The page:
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The VC-10:  
User currently offlineZE701 From , joined Dec 1969, posts, RR:
Posted (8 years 5 months 2 weeks 3 days 10 hours ago) and read 3883 times:


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I was on board an RAF VC-10 overnighting at Calgary airport 2 days ago, and on crewing in the next morning we were appraoched by a Canadian CRJ pilot on the ramp who asked what sort of plane it was that we were preparing. He commented that he'd never seen anything of it's sort.

Now I know that it's getting on a bit and not widely flown any more, (It's done 40 years RAF service next year) but I really am surprised that a pilot didn't recognise it. Is the VC-10 really that rare these days, and has it faded from memory so quickly?
Also I'm informed by another crew member that it is still one of the quickest passenger jets flying in the world today, is that anywhere near true? I'd find it surprising.

Regards,
ZE701

22 replies: All unread, jump to last
 
User currently offlineTedTAce From , joined Dec 1969, posts, RR:
Reply 1, posted (8 years 5 months 2 weeks 3 days 9 hours ago) and read 3876 times:

Quoting ZE701 (Thread starter):
a Canadian CRJ pilot on the ramp who asked what sort of plane it was that we were preparing. He commented that he'd never seen anything of it's sort.

He hasn't been banned by VC-10 yet  duck 


User currently offlineGDB From United Kingdom, joined May 2001, 13241 posts, RR: 77
Reply 2, posted (8 years 5 months 2 weeks 2 days 20 hours ago) and read 3790 times:

I am sooooo jealous of ZE701!

However, VC-10 left commercial service early, had few customers, which was a factor in the former.
Anyone under 30 will barely remember BA VC-10's.

But this lovely aircraft has a fine reputation as a tanker, think of all the US, NATO allies it refuelled, from exercises to the Gulf in 1991 as well as more recent times.


User currently offlineZE701 From , joined Dec 1969, posts, RR:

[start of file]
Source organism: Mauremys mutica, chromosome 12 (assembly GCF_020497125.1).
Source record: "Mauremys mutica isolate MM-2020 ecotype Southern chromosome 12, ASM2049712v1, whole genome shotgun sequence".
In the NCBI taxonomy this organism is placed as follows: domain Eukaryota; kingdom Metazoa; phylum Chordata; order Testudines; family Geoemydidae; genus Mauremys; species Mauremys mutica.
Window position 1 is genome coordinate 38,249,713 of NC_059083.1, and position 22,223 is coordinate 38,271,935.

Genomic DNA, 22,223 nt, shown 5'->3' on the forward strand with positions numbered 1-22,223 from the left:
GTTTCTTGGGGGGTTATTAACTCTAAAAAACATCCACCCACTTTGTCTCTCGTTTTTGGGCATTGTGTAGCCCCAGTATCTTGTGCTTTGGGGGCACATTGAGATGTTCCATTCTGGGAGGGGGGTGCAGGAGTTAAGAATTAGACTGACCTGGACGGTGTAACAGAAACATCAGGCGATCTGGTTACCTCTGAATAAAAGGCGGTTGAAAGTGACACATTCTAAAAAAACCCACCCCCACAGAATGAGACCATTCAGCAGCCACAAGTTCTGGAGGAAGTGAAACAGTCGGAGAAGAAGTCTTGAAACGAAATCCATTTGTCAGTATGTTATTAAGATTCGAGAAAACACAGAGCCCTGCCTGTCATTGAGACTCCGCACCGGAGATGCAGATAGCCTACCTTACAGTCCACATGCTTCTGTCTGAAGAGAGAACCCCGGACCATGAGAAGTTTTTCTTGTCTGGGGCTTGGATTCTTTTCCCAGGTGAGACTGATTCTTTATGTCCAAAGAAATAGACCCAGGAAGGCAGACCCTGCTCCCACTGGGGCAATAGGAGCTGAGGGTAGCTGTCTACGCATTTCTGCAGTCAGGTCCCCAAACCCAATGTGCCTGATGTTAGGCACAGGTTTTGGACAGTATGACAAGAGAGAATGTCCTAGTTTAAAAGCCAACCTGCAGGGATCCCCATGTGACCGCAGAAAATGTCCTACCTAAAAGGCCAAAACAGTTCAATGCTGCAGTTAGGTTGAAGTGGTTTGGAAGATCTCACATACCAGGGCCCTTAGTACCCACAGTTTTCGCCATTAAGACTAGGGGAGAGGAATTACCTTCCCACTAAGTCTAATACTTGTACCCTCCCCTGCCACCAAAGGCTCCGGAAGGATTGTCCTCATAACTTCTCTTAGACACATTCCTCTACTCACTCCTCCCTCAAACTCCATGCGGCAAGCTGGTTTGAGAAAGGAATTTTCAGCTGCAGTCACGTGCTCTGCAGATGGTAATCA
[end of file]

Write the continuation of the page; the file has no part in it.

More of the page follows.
Reply 3, posted (8 years 5 months 2 weeks 2 days 20 hours ago) and read 3783 times:

Thanks GDB. I didn't know it had such a poor sales record, but come to think of it I can only remember seeing in person the BA ones from time to time back in my youth at Ringway. And I'm only 33 by the way!
It's a good point you make about its' tanker career, (also many trooper flights flown) so I'm just very surprised the Canuck pilot didn't recognise it.

The RAF is planning around 7-8 more years of service for the old girls yet until the Future Tanker thing is up and running. I guess after that there will be no more left flying.
The troops that we carry won't mind though, compared to the Tristars the Vicky is hopelessly cramped to fly in! I'll stick to my Bae 146 thank you, less graceful from the outside but a sight more comfortable on the inside!


User currently offlineVC10 From United Kingdom, joined Nov 2001, 1412 posts, RR: 16
Reply 4, posted (8 years 5 months 2 weeks 2 days 19 hours ago) and read 3769 times:

ZE701

I do not know what the VC-10 is like with the RAF, but she could still cruise along and probably overtake many of to days airliners

The standard VC-10 cruise speed was Mach 0.84
Whilst the super cruise speed was Mach 0.84 or Mach 0.86

A great airliner which entered service with BOAC in 1964 for the standards and a little later for the super which was the first airliner that I did an Auto-land on, although the old girl was never cleared to do them in bad weather.

The following web site might be of interest to you

http://www.vc10.net/

littlevc10


User currently offlineDougloid From , joined Dec 1969, posts, RR:
Reply 5, posted (8 years 5 months 2 weeks 2 days 16 hours ago) and read 3747 times:

And a fine looking aircraft as well. Almost as fast and good looking as this lady.

Big version: Width: 738 Height: 516 File size: 63kb


User currently offlineZE701 From , joined Dec 1969, posts, RR:
Reply 6, posted (8 years 5 months 2 weeks 2 days 15 hours ago) and read 3737 times:

The VC10 is NEARLY as fast......... but MUCH better looking!

But I suppose it's all opinion.